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J Int AIDS Soc. 2016 Apr 25;19(1):20679. doi: 10.7448/IAS.19.1.20679. eCollection 2016.

A systematic review of interventions to improve postpartum retention of women in PMTCT and ART care.

Author information

1
Department of Global Health and Population, Harvard T.H. Chan School of Public Health, Boston, MA, USA; pag395@mail.harvard.edu.
2
Africa Centre for Population Health, University of KwaZulu Natal, Mtubatuba, South Africa.
3
Department of Global Health and Population, Harvard T.H. Chan School of Public Health, Boston, MA, USA.
4
Center for Global Health & Development, Boston University, Boston, MA, USA.
5
HIV/AIDS Department, World Health Organization, Geneva, Switzerland.

Abstract

INTRODUCTION:

The World Health Organization recommends lifelong antiretroviral therapy (ART) for all pregnant and breastfeeding women living with HIV. Effective transitioning from maternal and child health to ART services, and long-term retention in ART care postpartum is crucial to the successful implementation of lifelong ART for pregnant women. This systematic review aims to determine which interventions improve (1) retention within prevention of mother-to-child HIV transmission (PMTCT) programmes after birth, (2) transitioning from PMTCT to general ART programmes in the postpartum period, and (3) retention of postpartum women in general ART programmes.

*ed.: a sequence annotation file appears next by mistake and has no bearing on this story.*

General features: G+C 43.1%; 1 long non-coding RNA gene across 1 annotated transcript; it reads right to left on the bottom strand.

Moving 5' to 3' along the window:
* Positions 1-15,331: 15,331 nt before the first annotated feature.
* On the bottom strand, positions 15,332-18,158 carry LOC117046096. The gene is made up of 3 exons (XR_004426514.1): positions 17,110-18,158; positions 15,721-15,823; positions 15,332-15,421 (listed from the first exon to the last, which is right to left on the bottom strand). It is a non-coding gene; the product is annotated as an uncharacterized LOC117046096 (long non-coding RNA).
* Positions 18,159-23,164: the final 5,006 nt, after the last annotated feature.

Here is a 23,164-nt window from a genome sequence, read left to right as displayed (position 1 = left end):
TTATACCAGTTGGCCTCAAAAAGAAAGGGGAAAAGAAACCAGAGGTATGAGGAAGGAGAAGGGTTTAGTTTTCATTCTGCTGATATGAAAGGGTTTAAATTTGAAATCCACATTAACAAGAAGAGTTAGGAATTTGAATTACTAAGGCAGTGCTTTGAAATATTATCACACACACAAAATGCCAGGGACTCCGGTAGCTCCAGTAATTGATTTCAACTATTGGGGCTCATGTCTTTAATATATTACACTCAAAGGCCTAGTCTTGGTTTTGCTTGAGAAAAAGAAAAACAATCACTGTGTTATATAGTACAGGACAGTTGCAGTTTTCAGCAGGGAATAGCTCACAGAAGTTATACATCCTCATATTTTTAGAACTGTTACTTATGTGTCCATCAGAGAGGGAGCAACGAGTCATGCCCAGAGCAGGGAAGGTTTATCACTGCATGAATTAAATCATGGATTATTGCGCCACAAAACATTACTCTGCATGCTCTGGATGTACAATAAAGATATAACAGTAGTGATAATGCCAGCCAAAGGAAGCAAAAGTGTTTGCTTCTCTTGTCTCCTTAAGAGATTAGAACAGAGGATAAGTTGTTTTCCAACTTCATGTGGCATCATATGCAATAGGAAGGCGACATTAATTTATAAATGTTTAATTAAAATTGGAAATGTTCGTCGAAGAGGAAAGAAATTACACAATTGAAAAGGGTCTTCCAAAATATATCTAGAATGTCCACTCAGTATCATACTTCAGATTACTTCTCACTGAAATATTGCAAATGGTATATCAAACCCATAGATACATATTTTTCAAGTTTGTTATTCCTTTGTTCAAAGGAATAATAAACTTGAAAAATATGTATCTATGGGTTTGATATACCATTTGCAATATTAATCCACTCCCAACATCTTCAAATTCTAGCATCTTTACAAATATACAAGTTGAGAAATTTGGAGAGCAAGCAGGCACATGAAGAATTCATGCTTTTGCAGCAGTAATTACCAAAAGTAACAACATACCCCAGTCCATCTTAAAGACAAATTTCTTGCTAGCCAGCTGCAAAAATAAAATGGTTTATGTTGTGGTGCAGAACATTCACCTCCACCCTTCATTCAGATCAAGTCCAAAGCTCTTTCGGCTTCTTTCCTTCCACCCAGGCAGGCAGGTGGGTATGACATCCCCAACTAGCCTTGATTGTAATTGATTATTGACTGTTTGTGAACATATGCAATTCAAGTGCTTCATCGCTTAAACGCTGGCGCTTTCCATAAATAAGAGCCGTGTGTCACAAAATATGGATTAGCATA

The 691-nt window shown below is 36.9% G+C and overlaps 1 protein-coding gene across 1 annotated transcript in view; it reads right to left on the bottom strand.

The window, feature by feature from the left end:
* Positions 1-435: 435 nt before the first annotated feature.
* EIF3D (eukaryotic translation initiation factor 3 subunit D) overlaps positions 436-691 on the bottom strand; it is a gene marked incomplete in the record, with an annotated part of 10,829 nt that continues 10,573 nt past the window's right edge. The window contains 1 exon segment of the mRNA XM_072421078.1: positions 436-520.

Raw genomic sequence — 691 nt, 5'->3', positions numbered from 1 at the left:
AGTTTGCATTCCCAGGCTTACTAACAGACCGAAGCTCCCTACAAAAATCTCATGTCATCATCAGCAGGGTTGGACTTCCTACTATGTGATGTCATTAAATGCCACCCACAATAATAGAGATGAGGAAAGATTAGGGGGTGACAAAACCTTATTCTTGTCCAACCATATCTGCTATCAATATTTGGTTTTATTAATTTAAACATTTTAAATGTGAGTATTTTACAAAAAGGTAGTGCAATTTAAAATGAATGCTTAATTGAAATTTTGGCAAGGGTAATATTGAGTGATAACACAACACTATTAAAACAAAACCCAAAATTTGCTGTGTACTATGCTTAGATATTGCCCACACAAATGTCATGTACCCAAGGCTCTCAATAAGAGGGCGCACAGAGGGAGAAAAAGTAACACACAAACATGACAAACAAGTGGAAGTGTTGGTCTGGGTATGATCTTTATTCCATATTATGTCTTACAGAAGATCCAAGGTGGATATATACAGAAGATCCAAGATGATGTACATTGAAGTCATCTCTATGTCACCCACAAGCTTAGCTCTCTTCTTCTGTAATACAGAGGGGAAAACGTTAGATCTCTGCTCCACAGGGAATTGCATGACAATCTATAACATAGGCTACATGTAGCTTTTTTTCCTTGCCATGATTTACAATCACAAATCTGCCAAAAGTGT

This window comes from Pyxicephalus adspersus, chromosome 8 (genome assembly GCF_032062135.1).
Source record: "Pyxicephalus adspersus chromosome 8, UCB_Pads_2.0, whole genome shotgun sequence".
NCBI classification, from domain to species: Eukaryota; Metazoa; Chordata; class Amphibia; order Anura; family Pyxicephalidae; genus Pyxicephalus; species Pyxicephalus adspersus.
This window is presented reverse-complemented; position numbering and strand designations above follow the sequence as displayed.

METHODS:

We searched Medline, Embase, ISI Web of Knowledge, the regional World Health Organization databases and conference abstracts for data published between 2002 and 2015. The quality of all included studies was assessed using the GRADE criteria.

RESULTS AND DISCUSSION:

After screening 8324 records, we identified ten studies for inclusion in this review, all of which were from sub-Saharan Africa except for one from the United Kingdom. Two randomized trials found that phone calls and/or text messages improved early (six to ten weeks) postpartum retention in PMTCT. One cluster-randomized trial and three cohort studies found an inconsistent impact of different levels of integration between antenatal care/PMTCT and ART care on postpartum retention. The inconsistent results of the four identified studies on care integration are likely due to low study quality, and heterogeneity in intervention design and outcome measures. Several randomized trials on postpartum retention in HIV care are currently under way.

CONCLUSIONS:

Overall, the evidence base for interventions to improve postpartum retention in HIV care is weak. Nevertheless, there is some evidence that phone-based interventions can improve retention in PMTCT in the first one to three months postpartum.

KEYWORDS:

HIV; Option B+; PMTCT; antiretroviral therapy; loss to follow-up; postpartum; retention

PMID:
27118443
PMCID:
PMC4846797
DOI:
10.7448/IAS.19.1.20679
[Indexed for MEDLINE]
Free PMC Article

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